We take a short break from watches, having covered all the watches shown in SIHH2013 that interest me. And return to my bike photographs...a developing interest due to my interest in cycling.
Today's feature is my new cyclocross bike...built carefully with lots of research. I originally wanted a titanium frame, but an unpleasant incident with Lynskey caused me to rethink, and I decided to go the steel is real route.
The final plan I guess is still to return to a custom titanium frame, but to try out the concept of using a cross style bike for go everywhere riding, including pacelines, group rides, PCN and a bit of light touring, a steel frame is an inexpensive place to start. I knew I wanted disc brakes, and the ability to put on panniers and fenders, and for the forks to be able to run fat tyres, up to 38mm, though I would probably run them mainly on 28 or 32.
The search narrowed the candidates to Salsa, Surly and Soma. While the Surly Long Haul Disc Trucker is a champion tourer, the geometry is too touring for my liking, and I didn't really like the looks. The Salsa Doublecheck is a strong candidate, but I didn't like the fact that Salsa would not divulge what kind of tubes they use to make the frame. Whilst, Soma proudly proclaims the tubing is Tange Prestige, double butted. While welding is done in Taiwan, as is the Tange factory now, I understand, I find the welds flawless and the paintwork very nice indeed. Not Baum, or even Pegoretti nice of course, but nice enough.
The gold chain is from Ti-N, titanium nitride coating which according to KMC who makes the chain, shifts smoother and lasts longer. I chose this instead of the standard Campagnolo 11 speed chain because it also features a missing link chain breaker, allowing one to remove and reinstall the chain with a chain breaker tool.
The component set was easy to decide. Campagnolo, of course. And the highest level groupset with alloy components is the Athena 11, so that was decided. I also rode the Athena 11 on the Zullo MaxSilenus, and it was a superb groupset.
The Hope V-Twin uses conventional cables from the shifters into this small hydraulic master cylinder, shaped like a V, hence the name. From this master cylinder, hydraulic lines carry the brake control over to Hope's proven X-2 brake calipers. Very powerful brakes, with superior modulation.
For braking, I decided to try out the new hydraulic braking offered by a few vendors for drop bar configured bikes. I originally wanted the TRP Parabox, but my bike builder...who did the fantastic build job, recommended Hope, and the V-twin looked fantastic, was used in the Aston Martin bike built by Factor001, so I went for it. The rotors are Shimano IceTech 160mm for both front and rear.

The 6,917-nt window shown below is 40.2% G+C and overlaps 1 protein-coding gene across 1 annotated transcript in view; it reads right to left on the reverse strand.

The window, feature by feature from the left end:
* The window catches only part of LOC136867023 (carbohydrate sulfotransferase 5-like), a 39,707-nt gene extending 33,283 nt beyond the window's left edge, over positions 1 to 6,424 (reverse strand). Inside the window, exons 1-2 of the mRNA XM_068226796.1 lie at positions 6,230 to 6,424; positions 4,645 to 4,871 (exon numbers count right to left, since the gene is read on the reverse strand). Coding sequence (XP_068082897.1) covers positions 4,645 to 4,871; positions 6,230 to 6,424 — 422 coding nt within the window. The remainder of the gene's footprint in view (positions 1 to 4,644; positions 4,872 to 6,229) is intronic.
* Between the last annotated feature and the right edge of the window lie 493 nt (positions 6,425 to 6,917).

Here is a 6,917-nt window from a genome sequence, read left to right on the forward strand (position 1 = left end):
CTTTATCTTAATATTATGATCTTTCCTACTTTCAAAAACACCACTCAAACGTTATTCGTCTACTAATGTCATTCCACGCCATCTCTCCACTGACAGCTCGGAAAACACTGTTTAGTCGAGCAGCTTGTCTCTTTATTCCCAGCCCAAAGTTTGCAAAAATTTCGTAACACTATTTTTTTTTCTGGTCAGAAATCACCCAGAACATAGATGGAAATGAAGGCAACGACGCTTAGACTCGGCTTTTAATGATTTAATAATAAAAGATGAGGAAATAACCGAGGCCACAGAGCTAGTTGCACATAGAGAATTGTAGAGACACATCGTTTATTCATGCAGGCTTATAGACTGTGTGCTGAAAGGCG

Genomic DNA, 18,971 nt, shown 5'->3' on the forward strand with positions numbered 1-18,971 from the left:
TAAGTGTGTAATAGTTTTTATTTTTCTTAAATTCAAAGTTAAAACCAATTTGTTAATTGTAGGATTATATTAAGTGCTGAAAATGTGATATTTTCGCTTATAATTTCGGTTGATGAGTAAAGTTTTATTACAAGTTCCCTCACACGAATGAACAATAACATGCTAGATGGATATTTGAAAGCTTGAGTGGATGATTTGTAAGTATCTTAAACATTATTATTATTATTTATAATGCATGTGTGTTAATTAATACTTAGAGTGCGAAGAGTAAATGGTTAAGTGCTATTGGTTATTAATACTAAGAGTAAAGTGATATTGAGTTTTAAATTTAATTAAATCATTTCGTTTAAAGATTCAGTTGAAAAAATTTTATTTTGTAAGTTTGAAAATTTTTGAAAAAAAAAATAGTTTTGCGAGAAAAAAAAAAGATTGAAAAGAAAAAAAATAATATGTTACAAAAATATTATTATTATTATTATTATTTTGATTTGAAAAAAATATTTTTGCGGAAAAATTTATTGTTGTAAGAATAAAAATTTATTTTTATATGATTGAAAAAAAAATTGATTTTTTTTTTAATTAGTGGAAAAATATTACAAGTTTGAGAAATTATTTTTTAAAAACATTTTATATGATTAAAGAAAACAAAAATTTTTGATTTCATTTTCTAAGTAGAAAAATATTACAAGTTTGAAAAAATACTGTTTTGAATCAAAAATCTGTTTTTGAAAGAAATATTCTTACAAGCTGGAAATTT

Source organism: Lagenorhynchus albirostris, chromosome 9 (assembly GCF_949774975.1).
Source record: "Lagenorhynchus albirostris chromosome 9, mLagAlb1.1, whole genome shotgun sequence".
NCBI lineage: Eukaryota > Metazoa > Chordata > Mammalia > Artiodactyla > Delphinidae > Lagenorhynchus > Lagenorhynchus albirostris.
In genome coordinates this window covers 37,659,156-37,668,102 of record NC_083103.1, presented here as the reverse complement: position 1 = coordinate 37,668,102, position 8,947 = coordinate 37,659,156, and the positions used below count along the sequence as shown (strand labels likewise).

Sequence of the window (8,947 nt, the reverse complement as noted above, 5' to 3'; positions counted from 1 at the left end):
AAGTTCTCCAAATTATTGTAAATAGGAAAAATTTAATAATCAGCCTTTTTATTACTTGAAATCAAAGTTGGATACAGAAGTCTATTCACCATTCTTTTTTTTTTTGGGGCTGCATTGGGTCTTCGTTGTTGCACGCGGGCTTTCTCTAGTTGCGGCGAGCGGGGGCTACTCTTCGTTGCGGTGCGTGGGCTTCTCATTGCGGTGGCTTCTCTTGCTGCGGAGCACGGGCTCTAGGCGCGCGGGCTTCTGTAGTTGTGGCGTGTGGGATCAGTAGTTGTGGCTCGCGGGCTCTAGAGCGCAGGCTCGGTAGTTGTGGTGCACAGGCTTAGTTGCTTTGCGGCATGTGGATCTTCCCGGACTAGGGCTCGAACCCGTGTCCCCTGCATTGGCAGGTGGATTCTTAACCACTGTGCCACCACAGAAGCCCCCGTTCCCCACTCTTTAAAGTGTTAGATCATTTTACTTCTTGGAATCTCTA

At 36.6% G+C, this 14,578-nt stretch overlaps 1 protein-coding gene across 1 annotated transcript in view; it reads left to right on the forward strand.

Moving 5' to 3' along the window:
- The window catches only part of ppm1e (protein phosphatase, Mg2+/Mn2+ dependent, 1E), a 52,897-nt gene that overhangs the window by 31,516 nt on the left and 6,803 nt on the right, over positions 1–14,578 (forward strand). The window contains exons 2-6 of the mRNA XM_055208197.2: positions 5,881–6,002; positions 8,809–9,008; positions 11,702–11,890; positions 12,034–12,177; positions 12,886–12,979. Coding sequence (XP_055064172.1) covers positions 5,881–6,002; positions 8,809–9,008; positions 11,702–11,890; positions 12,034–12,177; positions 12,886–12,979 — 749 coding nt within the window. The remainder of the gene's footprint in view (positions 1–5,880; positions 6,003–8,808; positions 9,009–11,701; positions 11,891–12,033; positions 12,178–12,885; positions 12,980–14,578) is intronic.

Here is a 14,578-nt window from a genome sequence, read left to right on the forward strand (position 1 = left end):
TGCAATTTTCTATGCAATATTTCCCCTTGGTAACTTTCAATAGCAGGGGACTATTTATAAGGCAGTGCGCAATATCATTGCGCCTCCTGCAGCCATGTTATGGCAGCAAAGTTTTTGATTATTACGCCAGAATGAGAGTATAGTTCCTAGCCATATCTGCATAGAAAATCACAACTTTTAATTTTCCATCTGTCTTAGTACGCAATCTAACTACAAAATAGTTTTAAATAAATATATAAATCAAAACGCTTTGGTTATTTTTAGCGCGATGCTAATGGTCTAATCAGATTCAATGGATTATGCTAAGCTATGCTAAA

The wheelset, which is actually the second most important component in a bicycle after the frame selection...though less glamourous than the grouppo was also rather easily selected. I had the Ambrosio Nemesis, the Stan's XTR and Velocity A23 as final candidates. Again, the input from Patrick the bike builder swayed me towards the A23. Hub choice was a bit easier to decide, as there were only 2 candidates offering 11 speed Campy freewheel with disc brakes. Chris King's told me they would have an offering by mid year 2013, but when I started the build, nothing was available. So it was either DT Swiss or White Industries. I decided to do White because of the excellent feedback, and also DT Swiss needed an adapter, while the new CX11 rear hub from WI was engineered specifically for Campy 11 speed discs. For the front, I used the WI MI6. Spokes were Phil Wood spokes laced 3x on the 32 hole rims/hubs for a very strong wheelset.
The rest of the components also fell in place easily...I didn't want any carbon components, so alloy only. I selected 3T for the bars, as I love the feel of their Ergonova. To match, it was 3T for the stem...100mm. In the pictures, I have the MOST 100mm stem, a carbon lightweight one from a friend as I am waiting for my 3T stem to arrive. And the 3T seatpost to match. Headset, seatclamp and skewers are all Hope. Brooks leather was used as bartape as well as an older B17 saddle pressed into service to complete this build.
Tyres on the bike now is the Panaracer Stradius Extreme. In some of the pictures, I had an old, tired Panaracer with brown sidewalls, which promptly punctured in the first ride. So these were swapped out for the Stradius Extreme. I also have on order Continental Gatorskin 32...though the Grand Bois Extra Leger 32 is calling my name. I will try these later. The Stradius Extreme are supposed to be 23mm race tyres, but on the Velocity A23 rims, they actually measure 26mm at 110psi pressure. Very comfortable, even at 110psi. Nice, reasonably supple, but of course no match for the Baum's Veloflex Extreme tubulars, or the Zullo's FMB Competition CX Silk tubulars, both of those running latex tubes, whilst the Soma is running standard Butyl tubes. The tyres are slick, and grip in dry and wet is very good.
How does it ride? My first ride out with the Soma, I couldn't wipe the grin off my face. The ride was ultra smooth. The bike was not as stiff, or fast as the Baum Coretto, a bike already featured in these pages, and cost 5 times more than the Soma. Though the Baum is titanium and the Soma steel, I find the Soma ride to be smoother. The White Industries hubs were also very smooth...as butter...albeit a lot more quiet than the Tune on the Baum. Now, coasting on the bike will not warn pedestrians ahead that a bike is coming...the Tune is very loud and one can do without a bell on the PCNs.
The Athena 11 works like a charm...even coming from the superlative Super Record EPS 11 on the Baum, working the gears on the Athena was still fun...though changing from the small ring to the large ring takes a lot more effort than on the EPS. But considering the price differential, the Athena is better value for money.